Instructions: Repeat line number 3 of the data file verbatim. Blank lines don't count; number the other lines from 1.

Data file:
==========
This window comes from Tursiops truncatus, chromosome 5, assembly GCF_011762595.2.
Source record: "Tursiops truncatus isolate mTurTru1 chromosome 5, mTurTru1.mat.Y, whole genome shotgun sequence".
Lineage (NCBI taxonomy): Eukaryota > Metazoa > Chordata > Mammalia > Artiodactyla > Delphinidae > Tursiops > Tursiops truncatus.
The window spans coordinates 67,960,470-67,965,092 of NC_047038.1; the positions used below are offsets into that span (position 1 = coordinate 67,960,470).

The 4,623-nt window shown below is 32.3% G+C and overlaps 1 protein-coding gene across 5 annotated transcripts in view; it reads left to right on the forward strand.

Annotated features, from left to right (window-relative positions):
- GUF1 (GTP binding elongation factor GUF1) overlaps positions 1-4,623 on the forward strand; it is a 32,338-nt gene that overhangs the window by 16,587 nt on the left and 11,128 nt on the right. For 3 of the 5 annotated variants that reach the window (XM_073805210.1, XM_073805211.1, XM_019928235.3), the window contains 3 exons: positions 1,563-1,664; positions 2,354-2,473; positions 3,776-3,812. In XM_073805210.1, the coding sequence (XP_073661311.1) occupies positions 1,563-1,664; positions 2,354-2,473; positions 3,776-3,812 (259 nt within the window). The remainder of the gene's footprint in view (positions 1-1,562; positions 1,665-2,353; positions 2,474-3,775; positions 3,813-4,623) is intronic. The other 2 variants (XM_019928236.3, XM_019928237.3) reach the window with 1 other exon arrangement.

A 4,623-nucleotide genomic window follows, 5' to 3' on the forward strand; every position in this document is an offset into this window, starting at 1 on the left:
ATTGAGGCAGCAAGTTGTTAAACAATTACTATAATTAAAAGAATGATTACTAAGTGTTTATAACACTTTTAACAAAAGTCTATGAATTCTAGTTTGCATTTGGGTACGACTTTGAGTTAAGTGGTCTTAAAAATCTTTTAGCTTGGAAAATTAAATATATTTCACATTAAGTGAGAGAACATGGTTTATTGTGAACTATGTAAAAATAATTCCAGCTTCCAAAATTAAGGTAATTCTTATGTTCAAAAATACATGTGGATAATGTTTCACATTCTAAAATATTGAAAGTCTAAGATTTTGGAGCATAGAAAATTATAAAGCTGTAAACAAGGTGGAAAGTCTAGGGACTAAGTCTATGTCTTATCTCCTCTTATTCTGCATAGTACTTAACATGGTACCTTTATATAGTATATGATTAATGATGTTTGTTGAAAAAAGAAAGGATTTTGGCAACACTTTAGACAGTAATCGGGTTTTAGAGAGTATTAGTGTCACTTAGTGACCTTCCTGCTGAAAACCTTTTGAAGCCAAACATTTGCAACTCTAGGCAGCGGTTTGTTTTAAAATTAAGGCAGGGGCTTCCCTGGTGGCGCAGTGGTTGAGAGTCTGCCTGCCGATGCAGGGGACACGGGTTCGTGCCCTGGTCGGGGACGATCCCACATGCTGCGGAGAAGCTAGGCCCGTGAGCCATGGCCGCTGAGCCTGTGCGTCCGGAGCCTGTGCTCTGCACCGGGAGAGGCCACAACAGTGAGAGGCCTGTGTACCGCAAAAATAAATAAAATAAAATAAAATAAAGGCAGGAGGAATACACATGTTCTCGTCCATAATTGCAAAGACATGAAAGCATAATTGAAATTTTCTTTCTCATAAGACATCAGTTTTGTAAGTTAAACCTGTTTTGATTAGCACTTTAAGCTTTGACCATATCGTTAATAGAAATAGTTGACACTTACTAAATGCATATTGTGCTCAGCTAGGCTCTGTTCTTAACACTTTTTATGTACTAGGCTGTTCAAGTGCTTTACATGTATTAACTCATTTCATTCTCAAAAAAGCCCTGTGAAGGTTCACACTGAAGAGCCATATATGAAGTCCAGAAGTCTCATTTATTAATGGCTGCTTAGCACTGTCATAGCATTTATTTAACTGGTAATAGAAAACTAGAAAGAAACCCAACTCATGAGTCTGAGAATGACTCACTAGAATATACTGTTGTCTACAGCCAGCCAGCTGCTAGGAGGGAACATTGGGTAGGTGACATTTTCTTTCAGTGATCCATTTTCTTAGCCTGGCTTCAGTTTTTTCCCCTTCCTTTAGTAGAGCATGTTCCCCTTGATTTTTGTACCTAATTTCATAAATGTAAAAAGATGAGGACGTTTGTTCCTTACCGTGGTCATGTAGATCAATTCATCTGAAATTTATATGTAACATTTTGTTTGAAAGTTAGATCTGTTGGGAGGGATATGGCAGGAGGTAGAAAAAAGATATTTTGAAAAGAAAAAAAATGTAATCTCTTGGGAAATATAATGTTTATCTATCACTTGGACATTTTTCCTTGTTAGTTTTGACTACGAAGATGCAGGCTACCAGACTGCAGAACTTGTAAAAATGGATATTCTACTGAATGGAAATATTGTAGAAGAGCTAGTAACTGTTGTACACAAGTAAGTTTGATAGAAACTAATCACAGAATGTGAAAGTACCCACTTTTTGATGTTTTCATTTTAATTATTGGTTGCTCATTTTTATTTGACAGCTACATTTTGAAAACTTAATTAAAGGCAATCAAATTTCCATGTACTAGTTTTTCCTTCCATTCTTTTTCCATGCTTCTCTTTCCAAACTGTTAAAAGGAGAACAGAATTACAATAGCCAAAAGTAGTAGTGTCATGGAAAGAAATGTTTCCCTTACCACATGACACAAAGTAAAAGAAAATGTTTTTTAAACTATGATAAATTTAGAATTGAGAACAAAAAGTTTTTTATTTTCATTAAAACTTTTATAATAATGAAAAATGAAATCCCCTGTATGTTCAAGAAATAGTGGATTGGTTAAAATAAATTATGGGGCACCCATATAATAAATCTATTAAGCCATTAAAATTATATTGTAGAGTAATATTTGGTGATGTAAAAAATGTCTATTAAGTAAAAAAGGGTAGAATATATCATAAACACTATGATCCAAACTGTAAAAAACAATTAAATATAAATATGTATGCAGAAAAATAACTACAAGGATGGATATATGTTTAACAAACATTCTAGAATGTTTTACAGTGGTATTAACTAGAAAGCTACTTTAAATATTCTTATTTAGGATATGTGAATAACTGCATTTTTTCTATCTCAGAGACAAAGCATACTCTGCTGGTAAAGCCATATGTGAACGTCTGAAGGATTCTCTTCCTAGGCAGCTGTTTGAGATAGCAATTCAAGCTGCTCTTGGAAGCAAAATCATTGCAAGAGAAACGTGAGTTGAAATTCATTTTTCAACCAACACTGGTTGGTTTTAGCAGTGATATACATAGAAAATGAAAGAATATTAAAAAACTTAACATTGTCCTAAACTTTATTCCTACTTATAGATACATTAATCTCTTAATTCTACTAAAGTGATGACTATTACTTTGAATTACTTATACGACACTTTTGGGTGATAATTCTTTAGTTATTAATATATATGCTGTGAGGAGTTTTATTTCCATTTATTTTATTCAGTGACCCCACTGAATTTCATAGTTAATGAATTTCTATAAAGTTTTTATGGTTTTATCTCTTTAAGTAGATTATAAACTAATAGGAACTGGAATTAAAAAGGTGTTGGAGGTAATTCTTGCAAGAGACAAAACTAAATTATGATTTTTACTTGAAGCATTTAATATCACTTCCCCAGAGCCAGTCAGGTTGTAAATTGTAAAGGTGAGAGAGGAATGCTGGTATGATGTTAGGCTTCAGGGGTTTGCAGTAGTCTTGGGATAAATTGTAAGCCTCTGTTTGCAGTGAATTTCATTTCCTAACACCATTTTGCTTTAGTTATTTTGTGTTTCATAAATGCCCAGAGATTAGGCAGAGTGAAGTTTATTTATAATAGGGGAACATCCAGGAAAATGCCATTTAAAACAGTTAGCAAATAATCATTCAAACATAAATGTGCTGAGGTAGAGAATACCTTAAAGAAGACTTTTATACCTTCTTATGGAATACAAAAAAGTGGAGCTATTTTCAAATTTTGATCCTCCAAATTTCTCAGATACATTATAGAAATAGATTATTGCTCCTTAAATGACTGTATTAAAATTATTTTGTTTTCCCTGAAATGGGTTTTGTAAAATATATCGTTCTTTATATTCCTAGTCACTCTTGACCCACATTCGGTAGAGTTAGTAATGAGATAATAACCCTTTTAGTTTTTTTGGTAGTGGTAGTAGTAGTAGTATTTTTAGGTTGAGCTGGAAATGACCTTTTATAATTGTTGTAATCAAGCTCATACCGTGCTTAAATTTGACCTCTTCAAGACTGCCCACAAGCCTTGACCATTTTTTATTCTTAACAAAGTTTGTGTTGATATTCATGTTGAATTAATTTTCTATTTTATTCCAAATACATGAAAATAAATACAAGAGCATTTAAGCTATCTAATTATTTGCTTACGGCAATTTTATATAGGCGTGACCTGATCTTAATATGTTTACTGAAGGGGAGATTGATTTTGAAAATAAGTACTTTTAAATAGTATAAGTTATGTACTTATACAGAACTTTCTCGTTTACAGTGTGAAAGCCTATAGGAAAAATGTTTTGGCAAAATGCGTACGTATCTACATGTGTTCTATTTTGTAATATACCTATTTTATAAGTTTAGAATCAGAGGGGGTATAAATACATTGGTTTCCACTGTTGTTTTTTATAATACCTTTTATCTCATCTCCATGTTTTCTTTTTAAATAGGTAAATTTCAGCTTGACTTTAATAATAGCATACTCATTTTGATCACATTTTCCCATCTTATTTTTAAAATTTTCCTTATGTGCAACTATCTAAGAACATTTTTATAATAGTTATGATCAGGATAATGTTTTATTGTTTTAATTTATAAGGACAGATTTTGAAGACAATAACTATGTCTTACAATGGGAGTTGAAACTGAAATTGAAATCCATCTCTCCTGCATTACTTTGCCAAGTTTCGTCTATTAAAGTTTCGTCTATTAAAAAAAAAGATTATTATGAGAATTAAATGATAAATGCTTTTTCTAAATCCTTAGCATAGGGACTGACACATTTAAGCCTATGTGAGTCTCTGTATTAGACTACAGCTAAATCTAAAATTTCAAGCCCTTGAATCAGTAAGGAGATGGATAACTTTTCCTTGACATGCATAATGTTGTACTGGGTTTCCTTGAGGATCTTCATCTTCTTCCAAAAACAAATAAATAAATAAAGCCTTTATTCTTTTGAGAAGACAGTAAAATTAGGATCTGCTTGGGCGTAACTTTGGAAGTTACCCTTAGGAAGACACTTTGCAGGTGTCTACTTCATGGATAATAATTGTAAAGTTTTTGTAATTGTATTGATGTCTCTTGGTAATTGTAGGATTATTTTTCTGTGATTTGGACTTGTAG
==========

Lineage (NCBI taxonomy): Eukaryota > Metazoa > Chordata > Mammalia > Artiodactyla > Delphinidae > Tursiops > Tursiops truncatus.